FORT MEADE, Md. — Bradley Manning was sentenced to 35 years in prison on Wednesday for releasing 700,000 documents about the United States’ worldwide diplomacy and wars in Iraq and Afghanistan.
Manning was a 25-year-old Army private first class at the time of his arrest. He saw himself as an idealist acting to end the wars, and said in online chats with hacker Adrian Lamo that he was particularly concerned about the abuse of detainees in Iraq. No political or military higher-ups have ever been prosecuted for detainee abuse or torture in Iraq, Afghanistan or at Guantanamo Bay.
“One of the serious problems with Manning’s case is that it sets a chilling precedent, that people who leak information … can be prosecuted this aggressively as a deterrent to that conduct,” said Andrea Prasow, senior counterterrorism counsel and advocate in Human Rights Watch’s U.S. Program. “Shouldn’t we be deterring people who commit torture?”
Here are some of the individuals who have been involved since 9/11 in detainee abuse and torture, and potential war crimes, and have never been prosecuted.
George W. Bush
George W. Bush was president when the U.S. invaded Iraq based on faulty intelligence, tortured terror prisoners and conducted extraordinary renditions around the world.
“Enhanced interrogation,” a Bush administration euphemism for torture, was approved at the highest level. A “principals committee” composed of Vice President Dick Cheney, National Security Advisor Condoleezza Rice, Defense Secretary Donald Rumsfeld, Secretary of State Colin Powell, CIA Director George Tenet and Attorney General John Ashcroft signed off on the methods.
“There are solid grounds to investigate Bush, Cheney, Rumsfeld, and Tenet for authorizing torture and war crimes,” said Kenneth Roth, executive director of Human Rights Watch, when the group released a report called “Getting Away With Torture” in 2011.
As Bush’s vice president, Cheney pushed the nation over to the “dark side,” as he called it, in the war on terror.
The U.S. used extraordinary renditions to swoop up terror suspects and send them to repressive regimes in places like Syria and Libya for torture. Cheney was the key driver in producing the faulty intelligence that led the U.S. into war in Iraq. And he steadfastly defended the CIA’s use of water-boarding and other torture tactics on U.S. prisoners.
Cheney “fears being tried as a war criminal,” according to Colin Powell’s former chief of staff Col. Lawrence Wilkerson, but he never has been.
One of the planners of the Iraq War, Rumsfeld steadfastly maintained while Defense Secretary under Bush that U.S. soldiers did not have an obligation to stop torture being used by their Iraqi counterparts. He also approved of “stripping prisoners naked, hooding them, exposing prisoners to extremes of heat and cold, and slamming them up against walls” at Guantanamo.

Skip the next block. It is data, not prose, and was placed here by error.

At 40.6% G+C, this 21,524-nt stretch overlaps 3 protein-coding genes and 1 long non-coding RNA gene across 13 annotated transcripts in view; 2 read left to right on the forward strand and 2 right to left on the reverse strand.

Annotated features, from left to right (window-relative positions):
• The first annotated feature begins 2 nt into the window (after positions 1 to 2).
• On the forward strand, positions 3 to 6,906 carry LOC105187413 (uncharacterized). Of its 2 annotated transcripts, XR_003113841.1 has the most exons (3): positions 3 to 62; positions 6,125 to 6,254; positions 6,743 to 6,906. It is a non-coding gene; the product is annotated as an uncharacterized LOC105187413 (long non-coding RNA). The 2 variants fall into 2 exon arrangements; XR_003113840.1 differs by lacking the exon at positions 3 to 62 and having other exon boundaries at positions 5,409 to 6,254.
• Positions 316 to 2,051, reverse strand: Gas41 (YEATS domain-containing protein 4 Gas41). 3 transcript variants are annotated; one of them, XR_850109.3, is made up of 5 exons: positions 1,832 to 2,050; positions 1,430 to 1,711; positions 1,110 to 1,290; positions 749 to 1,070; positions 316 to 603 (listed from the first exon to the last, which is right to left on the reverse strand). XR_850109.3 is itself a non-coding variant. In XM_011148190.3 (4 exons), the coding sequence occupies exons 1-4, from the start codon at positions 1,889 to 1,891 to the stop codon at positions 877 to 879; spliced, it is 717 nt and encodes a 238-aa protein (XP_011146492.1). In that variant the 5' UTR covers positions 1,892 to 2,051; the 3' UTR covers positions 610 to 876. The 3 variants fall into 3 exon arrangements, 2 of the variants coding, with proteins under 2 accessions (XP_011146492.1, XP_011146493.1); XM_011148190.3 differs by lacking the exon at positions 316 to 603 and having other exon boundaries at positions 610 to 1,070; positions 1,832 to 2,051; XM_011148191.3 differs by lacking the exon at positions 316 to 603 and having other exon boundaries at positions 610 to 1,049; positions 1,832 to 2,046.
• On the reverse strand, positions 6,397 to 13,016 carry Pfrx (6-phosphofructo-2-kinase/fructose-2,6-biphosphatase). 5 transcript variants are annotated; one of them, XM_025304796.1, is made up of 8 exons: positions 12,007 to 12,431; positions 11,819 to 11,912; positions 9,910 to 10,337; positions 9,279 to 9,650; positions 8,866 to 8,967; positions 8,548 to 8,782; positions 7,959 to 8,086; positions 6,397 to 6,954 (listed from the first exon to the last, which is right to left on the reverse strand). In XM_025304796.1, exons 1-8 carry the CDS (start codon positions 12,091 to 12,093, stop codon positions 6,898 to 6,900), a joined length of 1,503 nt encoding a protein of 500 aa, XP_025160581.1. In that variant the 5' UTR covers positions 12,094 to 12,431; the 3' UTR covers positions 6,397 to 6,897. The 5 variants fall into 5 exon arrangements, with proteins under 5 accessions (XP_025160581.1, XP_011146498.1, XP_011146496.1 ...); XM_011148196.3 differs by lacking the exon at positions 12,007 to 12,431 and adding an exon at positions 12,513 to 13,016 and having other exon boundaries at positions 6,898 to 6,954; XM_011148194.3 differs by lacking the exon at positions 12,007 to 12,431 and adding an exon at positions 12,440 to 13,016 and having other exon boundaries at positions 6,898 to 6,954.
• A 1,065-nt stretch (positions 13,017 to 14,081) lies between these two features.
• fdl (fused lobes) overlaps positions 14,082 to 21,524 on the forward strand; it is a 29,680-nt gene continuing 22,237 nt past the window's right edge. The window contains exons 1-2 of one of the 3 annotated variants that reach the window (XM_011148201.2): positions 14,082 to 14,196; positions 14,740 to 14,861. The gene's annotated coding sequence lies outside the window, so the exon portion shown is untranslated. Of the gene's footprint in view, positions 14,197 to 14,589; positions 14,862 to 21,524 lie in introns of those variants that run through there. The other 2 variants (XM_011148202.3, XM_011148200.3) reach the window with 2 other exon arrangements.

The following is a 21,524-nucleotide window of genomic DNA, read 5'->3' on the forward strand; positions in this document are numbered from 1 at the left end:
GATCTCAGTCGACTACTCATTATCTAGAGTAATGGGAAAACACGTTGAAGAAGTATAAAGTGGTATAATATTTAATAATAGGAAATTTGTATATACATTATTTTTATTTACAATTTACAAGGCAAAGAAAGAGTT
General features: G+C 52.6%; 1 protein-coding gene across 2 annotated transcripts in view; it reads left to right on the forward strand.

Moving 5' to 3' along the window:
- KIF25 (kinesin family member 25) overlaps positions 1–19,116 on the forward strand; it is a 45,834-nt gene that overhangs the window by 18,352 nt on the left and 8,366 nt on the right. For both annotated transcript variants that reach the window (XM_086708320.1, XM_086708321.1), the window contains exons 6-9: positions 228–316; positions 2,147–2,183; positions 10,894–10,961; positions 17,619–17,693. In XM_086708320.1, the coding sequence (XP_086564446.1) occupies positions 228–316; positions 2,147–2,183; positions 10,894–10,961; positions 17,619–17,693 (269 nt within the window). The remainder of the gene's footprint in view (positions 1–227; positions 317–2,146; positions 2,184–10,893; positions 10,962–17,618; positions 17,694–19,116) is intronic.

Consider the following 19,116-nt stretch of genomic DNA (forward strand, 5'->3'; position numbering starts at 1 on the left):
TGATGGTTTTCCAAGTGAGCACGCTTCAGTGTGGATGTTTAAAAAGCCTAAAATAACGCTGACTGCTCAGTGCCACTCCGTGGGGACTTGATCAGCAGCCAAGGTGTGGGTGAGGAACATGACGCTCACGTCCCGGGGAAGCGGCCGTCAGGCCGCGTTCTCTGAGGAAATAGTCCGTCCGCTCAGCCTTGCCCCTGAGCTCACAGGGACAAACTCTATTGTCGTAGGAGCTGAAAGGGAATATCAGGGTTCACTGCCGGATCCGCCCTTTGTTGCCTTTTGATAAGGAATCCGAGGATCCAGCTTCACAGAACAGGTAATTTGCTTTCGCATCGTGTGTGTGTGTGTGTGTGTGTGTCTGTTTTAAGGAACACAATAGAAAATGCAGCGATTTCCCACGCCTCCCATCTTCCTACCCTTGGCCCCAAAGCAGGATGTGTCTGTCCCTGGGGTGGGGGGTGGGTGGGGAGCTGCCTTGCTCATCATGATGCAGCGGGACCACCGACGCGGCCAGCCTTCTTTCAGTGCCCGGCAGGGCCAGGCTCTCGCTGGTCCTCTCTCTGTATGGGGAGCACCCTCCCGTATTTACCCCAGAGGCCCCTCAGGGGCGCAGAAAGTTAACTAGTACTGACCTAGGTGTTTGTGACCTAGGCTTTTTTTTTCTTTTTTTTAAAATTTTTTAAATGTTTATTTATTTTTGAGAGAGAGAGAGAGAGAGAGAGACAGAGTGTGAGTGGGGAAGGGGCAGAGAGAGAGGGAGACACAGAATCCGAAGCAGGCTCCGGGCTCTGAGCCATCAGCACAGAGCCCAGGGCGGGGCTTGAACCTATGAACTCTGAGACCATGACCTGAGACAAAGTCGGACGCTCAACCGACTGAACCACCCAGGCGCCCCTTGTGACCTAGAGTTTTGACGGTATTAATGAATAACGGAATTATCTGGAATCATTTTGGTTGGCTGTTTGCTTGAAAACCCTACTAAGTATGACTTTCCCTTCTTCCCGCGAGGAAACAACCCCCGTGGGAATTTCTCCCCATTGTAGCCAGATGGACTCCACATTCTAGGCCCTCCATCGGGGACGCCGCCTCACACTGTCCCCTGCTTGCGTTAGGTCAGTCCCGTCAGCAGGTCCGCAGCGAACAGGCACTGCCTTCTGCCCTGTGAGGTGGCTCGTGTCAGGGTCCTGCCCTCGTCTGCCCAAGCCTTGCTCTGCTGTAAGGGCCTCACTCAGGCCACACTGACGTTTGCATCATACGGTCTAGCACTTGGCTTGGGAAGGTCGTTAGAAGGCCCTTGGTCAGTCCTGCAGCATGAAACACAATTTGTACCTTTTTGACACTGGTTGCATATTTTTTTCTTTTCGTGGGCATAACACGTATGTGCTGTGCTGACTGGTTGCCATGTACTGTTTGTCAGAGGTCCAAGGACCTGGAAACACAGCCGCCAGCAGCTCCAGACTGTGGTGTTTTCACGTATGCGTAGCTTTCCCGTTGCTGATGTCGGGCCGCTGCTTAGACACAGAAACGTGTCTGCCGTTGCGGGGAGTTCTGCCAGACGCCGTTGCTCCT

While deployed to Iraq, Manning discovered that Iraqi soldiers had arrested members of a political group for producing a pamphlet called “Where Did the Money Go?” decrying corruption in the cabinet of Prime Minister Nouri al-Maliki.
“‘i immediately took that information and *ran* to the officer to explain what was going on,” Manning wrote in the chat logs. “he didn’t want to hear any of it … he told me to shut up and explain how we could assist the FPs in finding *MORE* detainees.”
George Tenet and CIA torturers
Tenet was the CIA chief who told Bush that the case for war with Iraq was a “slam dunk.” Under his watch, the CIA waterboarded Khalid Sheikh Mohammed, Abu Zubaydah and Abd al-Rahim al-Nashiri.
Further down the chain of command at the spy agency, lower-level officers have escaped prosecution for killing a prisoner in Iraq and one in Afghanistan in CIA custody. Attorney General Eric Holder in 2012 ruled out prosecuting anyone responsible for those deaths.
In sharp contrast, former CIA agent John Kiriakou is currently serving a 30-month sentence for revealing to reporters the names of interrogators involved in detainee abuse.
Abu Ghraib higher-ups
Although low-level soldiers like former Army Reserve Specialist Lynndie England were court-martialed for their role in detainee abuse at this notorious prison in Iraq, graphically illustrated in photos, the only officer prosecuted in the case had his conviction tossed out.
A 2009 Senate Armed Services Committee report found that the abuses at Abu Ghraib were not the result of a few unmonitored bad apples but rather the direct result of “enhanced interrogation” practices approved of by officials much higher up in the Bush administration.